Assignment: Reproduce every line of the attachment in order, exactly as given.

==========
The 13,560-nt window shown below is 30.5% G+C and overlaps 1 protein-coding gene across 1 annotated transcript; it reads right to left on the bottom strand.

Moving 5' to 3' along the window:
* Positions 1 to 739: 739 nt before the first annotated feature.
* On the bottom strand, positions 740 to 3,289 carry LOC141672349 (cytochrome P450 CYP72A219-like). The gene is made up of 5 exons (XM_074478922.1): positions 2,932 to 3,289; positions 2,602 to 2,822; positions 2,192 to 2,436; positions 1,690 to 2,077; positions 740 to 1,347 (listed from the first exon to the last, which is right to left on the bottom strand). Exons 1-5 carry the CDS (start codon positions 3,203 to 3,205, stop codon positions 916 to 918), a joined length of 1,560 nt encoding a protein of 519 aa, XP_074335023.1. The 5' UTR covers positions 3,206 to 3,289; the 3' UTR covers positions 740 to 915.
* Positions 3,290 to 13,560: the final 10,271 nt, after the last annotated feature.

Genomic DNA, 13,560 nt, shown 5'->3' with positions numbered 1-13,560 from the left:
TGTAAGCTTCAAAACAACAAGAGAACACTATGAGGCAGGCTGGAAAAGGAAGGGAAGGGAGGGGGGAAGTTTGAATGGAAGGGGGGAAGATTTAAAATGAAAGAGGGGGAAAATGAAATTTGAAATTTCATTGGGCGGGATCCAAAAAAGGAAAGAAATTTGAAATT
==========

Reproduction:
The 13,560-nt window shown below is 30.5% G+C and overlaps 1 protein-coding gene across 1 annotated transcript; it reads right to left on the bottom strand.

Moving 5' to 3' along the window:
* Positions 1 to 739: 739 nt before the first annotated feature.
* On the bottom strand, positions 740 to 3,289 carry LOC141672349 (cytochrome P450 CYP72A219-like). The gene is made up of 5 exons (XM_074478922.1): positions 2,932 to 3,289; positions 2,602 to 2,822; positions 2,192 to 2,436; positions 1,690 to 2,077; positions 740 to 1,347 (listed from the first exon to the last, which is right to left on the bottom strand). Exons 1-5 carry the CDS (start codon positions 3,203 to 3,205, stop codon positions 916 to 918), a joined length of 1,560 nt encoding a protein of 519 aa, XP_074335023.1. The 5' UTR covers positions 3,206 to 3,289; the 3' UTR covers positions 740 to 915.
* Positions 3,290 to 13,560: the final 10,271 nt, after the last annotated feature.

Genomic DNA, 13,560 nt, shown 5'->3' with positions numbered 1-13,560 from the left:
TGTAAGCTTCAAAACAACAAGAGAACACTATGAGGCAGGCTGGAAAAGGAAGGGAAGGGAGGGGGGAAGTTTGAATGGAAGGGGGGAAGATTTAAAATGAAAGAGGGGGAAAATGAAATTTGAAATTTCATTGGGCGGGATCCAAAAAAGGAAAGAAATTTGAAATT